## Designing Robust Circuits

May 25, 2007

There are many ways to design a certain circuit. Moreover, there are many trade-offs like power, area, speed etc.
In this post we will discuss a bit about robustness and as usual, we will use a practical, real life example to state our point.

When one talks about robustness in digital design, one usually means that if a certain type of failure occurs during operation the circuit does not need outside “help” in order to return to a defined or at least allowed state. Maybe this is a bit cryptic so let’s look at a very simple example – a ring counter.

As pictured on the right a 4 bit ring counter has 4 different states, with only a single “1” in each state. “counting” is performed by shifting or more correctly rotating the “1” to one direction with each rising clock edge. Ring counters have many uses, one of the most common is as a pointer for a synchronous FIFO. Because of their simplicity, one finds them many times in high speed full custom designs. Ring counters have only a subset of all possible states as allowed or legal states. For example, the state “1001” is not allowed.

A very simple implementation for a ring counter is the one depicted below. The 4 flip-flops are connected in a circular shift register fashion. Three of the registers have an asynchronous reset pin while the left most has an asynchronous set pin. When going into the reset state the ring counter will assume the state “1000”.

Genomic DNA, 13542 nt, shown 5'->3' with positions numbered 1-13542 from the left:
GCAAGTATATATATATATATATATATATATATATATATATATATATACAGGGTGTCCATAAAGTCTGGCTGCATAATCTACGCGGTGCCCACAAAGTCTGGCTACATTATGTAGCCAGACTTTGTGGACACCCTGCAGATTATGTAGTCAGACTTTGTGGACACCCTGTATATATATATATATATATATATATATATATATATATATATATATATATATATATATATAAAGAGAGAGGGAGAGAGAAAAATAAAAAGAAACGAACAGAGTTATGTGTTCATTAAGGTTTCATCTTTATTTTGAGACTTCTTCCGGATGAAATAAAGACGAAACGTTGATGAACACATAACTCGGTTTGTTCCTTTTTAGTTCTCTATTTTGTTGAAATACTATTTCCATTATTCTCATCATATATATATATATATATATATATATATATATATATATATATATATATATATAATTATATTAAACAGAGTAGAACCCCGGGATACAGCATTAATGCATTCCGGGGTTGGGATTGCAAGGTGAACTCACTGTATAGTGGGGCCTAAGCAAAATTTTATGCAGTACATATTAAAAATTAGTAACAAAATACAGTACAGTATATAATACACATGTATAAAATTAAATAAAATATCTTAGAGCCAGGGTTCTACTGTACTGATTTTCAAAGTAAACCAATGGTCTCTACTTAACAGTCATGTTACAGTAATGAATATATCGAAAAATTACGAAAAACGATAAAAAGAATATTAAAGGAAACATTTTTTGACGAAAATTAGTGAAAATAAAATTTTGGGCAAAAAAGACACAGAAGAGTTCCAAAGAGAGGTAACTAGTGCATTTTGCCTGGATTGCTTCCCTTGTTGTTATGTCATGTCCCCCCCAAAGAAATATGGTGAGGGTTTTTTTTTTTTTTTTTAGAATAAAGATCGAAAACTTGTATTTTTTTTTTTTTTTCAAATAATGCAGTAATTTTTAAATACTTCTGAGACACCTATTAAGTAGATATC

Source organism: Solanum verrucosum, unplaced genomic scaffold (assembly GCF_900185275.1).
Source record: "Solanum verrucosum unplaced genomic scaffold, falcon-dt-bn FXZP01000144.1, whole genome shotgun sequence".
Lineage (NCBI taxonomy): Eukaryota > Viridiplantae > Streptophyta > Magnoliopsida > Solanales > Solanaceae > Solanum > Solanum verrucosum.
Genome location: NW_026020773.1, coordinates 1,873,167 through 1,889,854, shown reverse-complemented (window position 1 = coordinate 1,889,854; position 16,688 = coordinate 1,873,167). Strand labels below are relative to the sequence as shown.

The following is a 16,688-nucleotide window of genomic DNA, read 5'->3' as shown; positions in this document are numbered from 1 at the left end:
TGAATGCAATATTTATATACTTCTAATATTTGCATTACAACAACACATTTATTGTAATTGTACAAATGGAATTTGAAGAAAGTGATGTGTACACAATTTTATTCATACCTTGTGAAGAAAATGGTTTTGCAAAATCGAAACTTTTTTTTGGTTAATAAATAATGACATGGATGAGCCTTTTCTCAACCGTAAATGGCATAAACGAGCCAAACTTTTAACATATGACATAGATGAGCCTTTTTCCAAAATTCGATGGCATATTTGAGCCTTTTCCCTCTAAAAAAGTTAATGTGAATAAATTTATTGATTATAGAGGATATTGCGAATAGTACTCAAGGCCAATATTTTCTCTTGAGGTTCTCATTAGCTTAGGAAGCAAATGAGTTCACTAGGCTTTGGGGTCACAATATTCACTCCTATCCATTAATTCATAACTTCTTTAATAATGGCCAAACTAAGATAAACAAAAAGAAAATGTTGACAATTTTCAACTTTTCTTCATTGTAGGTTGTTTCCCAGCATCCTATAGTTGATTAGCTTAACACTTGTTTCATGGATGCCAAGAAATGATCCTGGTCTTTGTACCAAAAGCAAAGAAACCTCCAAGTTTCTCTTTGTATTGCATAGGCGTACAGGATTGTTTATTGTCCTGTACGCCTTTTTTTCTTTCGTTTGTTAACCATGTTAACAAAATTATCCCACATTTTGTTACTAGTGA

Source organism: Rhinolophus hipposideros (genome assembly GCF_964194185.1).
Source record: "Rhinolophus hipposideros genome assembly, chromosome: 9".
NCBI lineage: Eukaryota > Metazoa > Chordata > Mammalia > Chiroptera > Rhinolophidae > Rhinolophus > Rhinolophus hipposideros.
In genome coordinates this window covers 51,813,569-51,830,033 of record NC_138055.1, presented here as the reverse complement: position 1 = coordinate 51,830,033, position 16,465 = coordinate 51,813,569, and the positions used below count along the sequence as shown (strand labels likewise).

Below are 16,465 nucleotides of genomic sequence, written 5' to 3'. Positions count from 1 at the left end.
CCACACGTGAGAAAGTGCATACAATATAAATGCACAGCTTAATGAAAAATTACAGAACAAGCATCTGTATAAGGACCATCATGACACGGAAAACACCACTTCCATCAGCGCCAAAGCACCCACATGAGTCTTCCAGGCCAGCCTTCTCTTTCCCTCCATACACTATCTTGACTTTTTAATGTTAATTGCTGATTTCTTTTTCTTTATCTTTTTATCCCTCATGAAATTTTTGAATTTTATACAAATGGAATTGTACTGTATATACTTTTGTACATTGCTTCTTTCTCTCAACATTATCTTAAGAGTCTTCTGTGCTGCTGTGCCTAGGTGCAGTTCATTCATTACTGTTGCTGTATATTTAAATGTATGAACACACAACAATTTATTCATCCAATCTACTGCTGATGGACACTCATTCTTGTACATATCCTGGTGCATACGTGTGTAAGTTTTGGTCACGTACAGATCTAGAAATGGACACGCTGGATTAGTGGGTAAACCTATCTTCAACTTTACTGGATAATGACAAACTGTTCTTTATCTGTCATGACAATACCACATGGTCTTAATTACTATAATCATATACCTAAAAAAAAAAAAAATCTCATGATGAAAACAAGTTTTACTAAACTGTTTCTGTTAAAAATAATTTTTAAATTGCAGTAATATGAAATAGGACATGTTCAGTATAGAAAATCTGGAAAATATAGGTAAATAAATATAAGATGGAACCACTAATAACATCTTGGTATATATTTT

Now, imagine that for some reason (inappropriate reset removal, cross talk noise etc.) the state “1100” appeared in the above design – an illegal state. From now on, the ring counter will always toggle between illegal states and this situation will continue until the next asynchronous reset is de-asserted. If a system is noisy, and such risk is not unthinkable, hard reseting the entire system just to bring the counter to a known state might be disastrous.

Let’s inspect a different, more robust design of a ring counter in the picture below.

With the new implementation the NOR gate is functioning as the left most output. But more important, the NOR gate will drive “0”s into the 3-bit shift register until all 3-bits are “0”, then a “1” will be driven. If we look at a forbidden or illegal state like “0110”, we see that the new circuit will go through the following states: “0110”–>”0011″–>”0001″ until it independently reaches a legal state! This means we might experience an unwanted behavior for a few cycles but we would not need to reset the circuit to bring it back to a legal state.

In a later post, when discussing Johnson counters, we will see this property again.